During the 2007 Bering Ecosystem study, population sampling was done for seals by boat and helicopter. By using raisin bread and your students’ imagination you can create your own sampling of the Arctic populations of seals in the comfort of your classroom. Not to mention, clean-up is a favorite among students with this activity that mixes math with science and a dash of yummy.
Students will learn a population sampling technique.
Students will practice counting, estimating, addition, multiplication, and percents.
Prior to the start of this lesson, a discussion of seals in the Arctic and even a short video to get students excited could be shown. The activity would also be good to follow after the students had learned about fractions and percentages in their math class. This lesson would be a great way to show cross-curriculum connections. The steps for the lesson can be found in the procedure section.
Ask the students why it is impossible to count the exact number of arctic seals. (Because we can’t see into the water and the seals move from place to place, cold environment, the ice, hard to get around in the Arctic) In this version the raisins in the loaf are seals in the ocean, while raisins in the crust are hauled out seals on the ice. (You can use the ends of the loaf as a large ice floe and you may even tear a section off to represent part of the floe having melted) Population surveys are done by sampling methods. Observers on land, in boats, and in helicopters count animals actually seen in the area. Based on that sampling information, they estimate (extrapolate) the entire stock or population. We will simulate this sampling procedure by trying to determine how many raisins are in a loaf of raisin bread. Have students imagine that the loaf of raisin bread is the ocean and the raisins are the seals.
Supply each group with a recording sheet. Have the students hypothesize how many “seals” are in the whole loaf and record their number. Students should also hypothesize how many will be on the ice and record that number. Explain that the principal researcher in a population study establishes counting guidelines that all data collectors must follow so that the count can be as consistent as possible. Set some sampling perimeters for your class, for example a raisin that is cut still counts as one in each slice. Discuss with your class or in small groups any other guidelines that should be followed.
Record the number of slices in each loaf. Each student should then take one slice of bread and count and record the number of raisins in the entire slice (both sides including the crust). Then based on the count of their individual slice have the students estimate the total number of seals hauled out onto the ice (A on the recording sheet), total seals in the ocean (B on the recording sheet). Researchers must often determine a population size based on this estimation process. However, in this activity the students can actually test how close their estimates are to reality. Continue counting all the raisins in the loaf or if done as a large group activity, compile all the slice data from each student onto a chart. Determine the grand total of raisins in a loaf. What do students conclude about population data based on estimates?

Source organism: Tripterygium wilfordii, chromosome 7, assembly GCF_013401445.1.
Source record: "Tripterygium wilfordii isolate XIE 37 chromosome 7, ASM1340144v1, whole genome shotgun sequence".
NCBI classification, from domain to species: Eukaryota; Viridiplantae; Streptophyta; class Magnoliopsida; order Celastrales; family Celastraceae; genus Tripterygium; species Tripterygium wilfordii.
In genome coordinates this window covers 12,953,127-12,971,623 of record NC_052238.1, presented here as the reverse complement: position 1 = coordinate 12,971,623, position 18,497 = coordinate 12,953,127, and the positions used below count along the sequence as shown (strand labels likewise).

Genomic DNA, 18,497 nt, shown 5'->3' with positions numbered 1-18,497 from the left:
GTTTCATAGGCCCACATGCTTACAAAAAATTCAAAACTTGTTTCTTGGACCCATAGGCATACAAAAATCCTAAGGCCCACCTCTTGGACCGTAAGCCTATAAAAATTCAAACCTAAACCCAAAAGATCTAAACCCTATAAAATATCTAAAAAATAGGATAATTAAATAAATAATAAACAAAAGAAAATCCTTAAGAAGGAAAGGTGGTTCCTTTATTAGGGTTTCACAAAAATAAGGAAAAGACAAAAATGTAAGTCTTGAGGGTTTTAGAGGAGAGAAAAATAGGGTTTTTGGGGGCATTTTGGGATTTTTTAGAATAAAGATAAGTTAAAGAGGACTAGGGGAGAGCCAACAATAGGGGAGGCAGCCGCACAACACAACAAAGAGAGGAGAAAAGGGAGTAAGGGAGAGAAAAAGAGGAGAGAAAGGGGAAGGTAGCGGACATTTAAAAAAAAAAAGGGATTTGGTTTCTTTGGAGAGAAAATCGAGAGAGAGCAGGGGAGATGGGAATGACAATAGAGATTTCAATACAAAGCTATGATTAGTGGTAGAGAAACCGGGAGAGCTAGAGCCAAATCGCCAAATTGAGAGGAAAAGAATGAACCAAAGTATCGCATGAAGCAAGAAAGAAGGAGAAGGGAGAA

This lesson can be included in an entire unit on seals of the Arctic. Students could do research projects on the ribbon, spotted, bearded, fur, ringed, and even include the walrus. Several loaves can be assigned a different species of seal. Other questions to lead to further discussion: What problems could wildlife managers confront if a population estimate is actually too high or too low? What would be some of the causes for these types of scenarios? What could future scientists such as yourselves do/learn/invent to improve seal population sampling techniques?
Students will understand that not all seals are in the water but many can be found on land and ice. From the datasheet, teachers will have a chance to have students practice their math skills. This lesson should be the beginning or the end of a lesson on seals and their behaviors.
Lesson by Robyn Staup Sweet. Please contact at rsweet [at] boonshoftmuseum.org
Adapted from “Raisin Reasoning Extension- Stranded Marine Mammals” The Marine Mammal Center. www.marinemammalcenter.org
Standards5-8 9-12 Content Standard C: Life Science: Content Standard F: Science In Personal and Social Perspectives: c. Regulation and behavior b. Populations, resources, and environments Content Standard F: Science In Personal and Social Perspectives: b. Population growth
|215.73 KB||215.73 KB|